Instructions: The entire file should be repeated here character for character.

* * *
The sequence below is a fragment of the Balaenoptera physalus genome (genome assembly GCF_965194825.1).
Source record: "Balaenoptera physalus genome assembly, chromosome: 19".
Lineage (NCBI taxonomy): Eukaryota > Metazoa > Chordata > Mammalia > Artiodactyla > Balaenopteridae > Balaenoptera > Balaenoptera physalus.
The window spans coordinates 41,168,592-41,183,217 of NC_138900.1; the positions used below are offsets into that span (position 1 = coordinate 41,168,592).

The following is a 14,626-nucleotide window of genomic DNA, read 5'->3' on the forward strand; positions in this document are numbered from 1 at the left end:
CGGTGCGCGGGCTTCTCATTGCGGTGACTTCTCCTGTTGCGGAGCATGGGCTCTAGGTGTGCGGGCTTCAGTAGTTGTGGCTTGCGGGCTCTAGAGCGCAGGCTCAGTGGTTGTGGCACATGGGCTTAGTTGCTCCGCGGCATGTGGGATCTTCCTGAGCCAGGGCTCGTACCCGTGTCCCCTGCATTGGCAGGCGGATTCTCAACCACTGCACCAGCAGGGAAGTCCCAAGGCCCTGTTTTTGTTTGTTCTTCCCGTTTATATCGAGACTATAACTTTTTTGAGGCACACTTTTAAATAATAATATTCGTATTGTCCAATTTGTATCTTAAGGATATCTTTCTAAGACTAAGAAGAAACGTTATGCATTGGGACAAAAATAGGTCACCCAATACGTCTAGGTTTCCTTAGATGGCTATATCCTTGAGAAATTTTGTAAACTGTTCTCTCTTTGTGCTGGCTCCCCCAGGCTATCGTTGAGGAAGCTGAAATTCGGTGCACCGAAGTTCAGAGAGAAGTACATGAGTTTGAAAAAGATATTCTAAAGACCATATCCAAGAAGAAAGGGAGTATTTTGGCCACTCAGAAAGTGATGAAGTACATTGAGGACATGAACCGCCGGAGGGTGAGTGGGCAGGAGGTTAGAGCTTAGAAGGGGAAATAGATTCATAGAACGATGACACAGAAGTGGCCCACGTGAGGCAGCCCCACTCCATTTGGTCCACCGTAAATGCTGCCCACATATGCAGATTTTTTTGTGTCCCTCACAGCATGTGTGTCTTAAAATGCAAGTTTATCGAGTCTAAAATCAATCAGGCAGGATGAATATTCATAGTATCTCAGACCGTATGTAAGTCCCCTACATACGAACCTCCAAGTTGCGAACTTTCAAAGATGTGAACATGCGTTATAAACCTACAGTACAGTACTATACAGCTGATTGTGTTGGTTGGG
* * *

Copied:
The sequence below is a fragment of the Balaenoptera physalus genome (genome assembly GCF_965194825.1).
Source record: "Balaenoptera physalus genome assembly, chromosome: 19".
Lineage (NCBI taxonomy): Eukaryota > Metazoa > Chordata > Mammalia > Artiodactyla > Balaenopteridae > Balaenoptera > Balaenoptera physalus.
The window spans coordinates 41,168,592-41,183,217 of NC_138900.1; the positions used below are offsets into that span (position 1 = coordinate 41,168,592).

The following is a 14,626-nucleotide window of genomic DNA, read 5'->3' on the forward strand; positions in this document are numbered from 1 at the left end:
CGGTGCGCGGGCTTCTCATTGCGGTGACTTCTCCTGTTGCGGAGCATGGGCTCTAGGTGTGCGGGCTTCAGTAGTTGTGGCTTGCGGGCTCTAGAGCGCAGGCTCAGTGGTTGTGGCACATGGGCTTAGTTGCTCCGCGGCATGTGGGATCTTCCTGAGCCAGGGCTCGTACCCGTGTCCCCTGCATTGGCAGGCGGATTCTCAACCACTGCACCAGCAGGGAAGTCCCAAGGCCCTGTTTTTGTTTGTTCTTCCCGTTTATATCGAGACTATAACTTTTTTGAGGCACACTTTTAAATAATAATATTCGTATTGTCCAATTTGTATCTTAAGGATATCTTTCTAAGACTAAGAAGAAACGTTATGCATTGGGACAAAAATAGGTCACCCAATACGTCTAGGTTTCCTTAGATGGCTATATCCTTGAGAAATTTTGTAAACTGTTCTCTCTTTGTGCTGGCTCCCCCAGGCTATCGTTGAGGAAGCTGAAATTCGGTGCACCGAAGTTCAGAGAGAAGTACATGAGTTTGAAAAAGATATTCTAAAGACCATATCCAAGAAGAAAGGGAGTATTTTGGCCACTCAGAAAGTGATGAAGTACATTGAGGACATGAACCGCCGGAGGGTGAGTGGGCAGGAGGTTAGAGCTTAGAAGGGGAAATAGATTCATAGAACGATGACACAGAAGTGGCCCACGTGAGGCAGCCCCACTCCATTTGGTCCACCGTAAATGCTGCCCACATATGCAGATTTTTTTGTGTCCCTCACAGCATGTGTGTCTTAAAATGCAAGTTTATCGAGTCTAAAATCAATCAGGCAGGATGAATATTCATAGTATCTCAGACCGTATGTAAGTCCCCTACATACGAACCTCCAAGTTGCGAACTTTCAAAGATGTGAACATGCGTTATAAACCTACAGTACAGTACTATACAGCTGATTGTGTTGGTTGGG